Development of Atomic Theory

Development of Atomic Theory
Physical Science
Chapter 4 - Section1
The Beginnings
• Atomic theory developed slowly over 2000 years
• 4th century B.C., Greek philosopher Democritus
suggested matter consists of indivisible units
– Called these units “Atoms”
– Atomos – Greek for indivisible
• Not possible to acquire experimental evidence
– No tools available during these ancient times
Dalton’s Atomic Theory
• English schoolteacher John Dalton used
experimental observations in 1808
– Some portions are still true today
• Concluded that all atoms of a given element are
identical, and atoms of different elements join to form
Dalton’s Atomic Theory ( cont. )
• Observed different substances combining in proportions (
in consistent ways )
• Law of Definite Proportions
• A given compound always has elements in exactly the
same proportions by weight or mass
• Water as example ( 11% H and 89% O )
• Atoms combine in whole number ratios ( H2O )
• Dalton’s theory did not fit all observations
– With further experiments by others, some observations
were found to be inaccurate
J.J. Thompson’s Contribution
• In 1897, J.J. Thompson accidently discovered
electrons by experiment
• Conducted experiments with Cathode Ray Tube –
suggested cathode rays consist of negatively-charged
particles that come from atoms
– Cathode Ray Tube consists of two metal plates on either end of a
vacuum tube ( Cathode – negative ; Anode – positive )
– Formed an electron beam ( by applying a voltage across two plates )
and observed that a magnet deflected ( bent ) the beam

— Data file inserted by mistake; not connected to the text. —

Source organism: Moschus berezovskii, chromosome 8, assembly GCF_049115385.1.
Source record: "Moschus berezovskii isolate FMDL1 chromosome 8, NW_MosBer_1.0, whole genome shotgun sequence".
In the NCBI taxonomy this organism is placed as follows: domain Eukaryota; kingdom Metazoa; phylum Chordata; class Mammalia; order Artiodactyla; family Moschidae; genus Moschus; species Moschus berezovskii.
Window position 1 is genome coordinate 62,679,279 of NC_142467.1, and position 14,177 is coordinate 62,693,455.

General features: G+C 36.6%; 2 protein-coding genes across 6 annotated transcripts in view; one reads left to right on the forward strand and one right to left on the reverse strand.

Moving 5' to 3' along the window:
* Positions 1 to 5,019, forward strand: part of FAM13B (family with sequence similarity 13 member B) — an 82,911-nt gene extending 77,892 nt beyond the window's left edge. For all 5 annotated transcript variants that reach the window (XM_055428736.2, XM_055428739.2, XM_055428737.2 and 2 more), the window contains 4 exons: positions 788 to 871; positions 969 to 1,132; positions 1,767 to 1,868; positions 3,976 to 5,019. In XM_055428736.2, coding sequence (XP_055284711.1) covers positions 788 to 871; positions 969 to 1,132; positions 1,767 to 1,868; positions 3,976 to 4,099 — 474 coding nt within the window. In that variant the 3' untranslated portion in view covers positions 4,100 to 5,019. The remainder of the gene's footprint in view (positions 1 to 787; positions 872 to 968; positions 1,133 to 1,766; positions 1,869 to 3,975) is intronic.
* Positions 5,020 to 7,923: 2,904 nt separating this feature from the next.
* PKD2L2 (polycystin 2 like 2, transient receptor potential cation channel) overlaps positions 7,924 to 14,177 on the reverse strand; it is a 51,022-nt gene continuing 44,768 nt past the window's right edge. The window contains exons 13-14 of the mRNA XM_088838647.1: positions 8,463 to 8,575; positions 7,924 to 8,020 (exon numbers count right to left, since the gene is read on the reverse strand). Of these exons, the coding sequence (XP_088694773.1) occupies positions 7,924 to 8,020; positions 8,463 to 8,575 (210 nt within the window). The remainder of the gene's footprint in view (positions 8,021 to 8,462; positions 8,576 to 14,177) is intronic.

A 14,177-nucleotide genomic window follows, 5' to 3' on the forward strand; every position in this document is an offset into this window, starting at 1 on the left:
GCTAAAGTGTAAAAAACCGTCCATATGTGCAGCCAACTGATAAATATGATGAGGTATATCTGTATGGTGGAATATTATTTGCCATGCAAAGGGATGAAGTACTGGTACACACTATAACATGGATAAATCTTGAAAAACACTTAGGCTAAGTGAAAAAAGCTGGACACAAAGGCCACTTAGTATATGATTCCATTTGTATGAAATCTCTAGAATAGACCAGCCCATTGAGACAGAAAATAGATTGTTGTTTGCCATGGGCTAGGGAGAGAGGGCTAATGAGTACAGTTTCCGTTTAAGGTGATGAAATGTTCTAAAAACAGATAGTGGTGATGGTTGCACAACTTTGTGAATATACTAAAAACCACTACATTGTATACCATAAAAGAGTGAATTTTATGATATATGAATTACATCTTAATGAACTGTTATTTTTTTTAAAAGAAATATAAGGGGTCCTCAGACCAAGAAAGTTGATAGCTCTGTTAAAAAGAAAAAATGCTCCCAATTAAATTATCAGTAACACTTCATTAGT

• His results also suggested that atoms could be
divided into smaller parts
J.J. Thompson’s Model
• Suggested that atoms can be thought of as plum
pudding ( alternatively, a blueberry muffin )
• In this model, electrons are spread throughout an
atom ( mass and positive charge are evenly
distributed throughout the atom however )
• Imagine a muffin with blueberries dispersed
throughout it.
– Blueberries are electrons
– “Muffin” is the entire atom with the “bread” being the
positive portion of the atom ( evenly distributed )
Earnest Rutherford
• Another Englishmen during 19th-20th century
• Developed experiment to test Thompson’s model
• Found that Thompson’s model needed refining
• In CONTRAST to Thompson’s model, Rutherford
proposed that most of an atom’s mass was
contained in its center ( the nucleus )
• Rutherford discovered the nucleus in a manner
not vastly different than Thompson ( experiment )
Rutherford’s Experiment
• Beam of positively charged alpha particles aimed
at a very thin piece of gold foil
• By Thompson’s Model the positive charge at any
location in an atom would be too small to affect
the paths of incoming particles
• Rutherford predicted that most particles would
remain straight and not be deflected
– Again, assuming Thompson’s model is accurate
– If the positive charge on an atom was concentrated,
alpha articles would be deflected
Rutherford’s Gold Foil Experiment
• Results showed that the alpha particles WERE
• Some particles passed through, some were deflected
by a large amount, some bounced straight back (
what did these hit? )
• This indicated:
– That the positively-charged portion of the atom is NOT
dispersed ( or IS concentrated in the atom )
– That Thompson’s model was not totally accurate
– There is something in the middle of the atom!!! ( nucleus )
• Figure 7 ( pg. 118 ) shows model of atom after
Rutherford’s work ( protons, neutrons, electrons )

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